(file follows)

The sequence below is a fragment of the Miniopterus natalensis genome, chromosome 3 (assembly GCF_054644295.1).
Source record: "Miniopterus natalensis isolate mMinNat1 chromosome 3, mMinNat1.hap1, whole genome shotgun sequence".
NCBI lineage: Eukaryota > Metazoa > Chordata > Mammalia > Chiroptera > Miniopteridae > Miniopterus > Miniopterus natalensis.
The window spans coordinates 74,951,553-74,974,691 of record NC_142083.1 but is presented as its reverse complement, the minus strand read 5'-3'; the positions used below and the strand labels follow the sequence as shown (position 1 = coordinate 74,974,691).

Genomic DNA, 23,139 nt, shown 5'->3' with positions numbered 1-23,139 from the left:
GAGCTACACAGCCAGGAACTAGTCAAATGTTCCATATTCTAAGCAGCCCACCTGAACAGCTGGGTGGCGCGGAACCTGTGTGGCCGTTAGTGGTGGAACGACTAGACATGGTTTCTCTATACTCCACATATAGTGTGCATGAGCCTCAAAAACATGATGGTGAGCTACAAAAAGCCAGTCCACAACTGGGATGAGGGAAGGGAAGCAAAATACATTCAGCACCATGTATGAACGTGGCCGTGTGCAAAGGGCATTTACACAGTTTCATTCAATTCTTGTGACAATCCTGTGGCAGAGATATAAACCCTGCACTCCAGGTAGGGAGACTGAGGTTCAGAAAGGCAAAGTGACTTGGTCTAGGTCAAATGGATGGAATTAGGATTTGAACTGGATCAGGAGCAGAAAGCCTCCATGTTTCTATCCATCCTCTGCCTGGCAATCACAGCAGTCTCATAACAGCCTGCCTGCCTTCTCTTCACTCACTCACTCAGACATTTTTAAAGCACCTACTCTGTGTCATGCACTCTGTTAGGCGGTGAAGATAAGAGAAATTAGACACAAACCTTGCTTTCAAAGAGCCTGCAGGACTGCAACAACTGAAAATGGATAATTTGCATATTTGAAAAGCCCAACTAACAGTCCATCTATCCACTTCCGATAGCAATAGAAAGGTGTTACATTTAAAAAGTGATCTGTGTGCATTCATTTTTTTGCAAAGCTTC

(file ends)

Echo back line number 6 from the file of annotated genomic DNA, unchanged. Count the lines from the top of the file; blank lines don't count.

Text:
GAGCTACACAGCCAGGAACTAGTCAAATGTTCCATATTCTAAGCAGCCCACCTGAACAGCTGGGTGGCGCGGAACCTGTGTGGCCGTTAGTGGTGGAACGACTAGACATGGTTTCTCTATACTCCACATATAGTGTGCATGAGCCTCAAAAACATGATGGTGAGCTACAAAAAGCCAGTCCACAACTGGGATGAGGGAAGGGAAGCAAAATACATTCAGCACCATGTATGAACGTGGCCGTGTGCAAAGGGCATTTACACAGTTTCATTCAATTCTTGTGACAATCCTGTGGCAGAGATATAAACCCTGCACTCCAGGTAGGGAGACTGAGGTTCAGAAAGGCAAAGTGACTTGGTCTAGGTCAAATGGATGGAATTAGGATTTGAACTGGATCAGGAGCAGAAAGCCTCCATGTTTCTATCCATCCTCTGCCTGGCAATCACAGCAGTCTCATAACAGCCTGCCTGCCTTCTCTTCACTCACTCACTCAGACATTTTTAAAGCACCTACTCTGTGTCATGCACTCTGTTAGGCGGTGAAGATAAGAGAAATTAGACACAAACCTTGCTTTCAAAGAGCCTGCAGGACTGCAACAACTGAAAATGGATAATTTGCATATTTGAAAAGCCCAACTAACAGTCCATCTATCCACTTCCGATAGCAATAGAAAGGTGTTACATTTAAAAAGTGATCTGTGTGCATTCATTTTTTTGCAAAGCTTC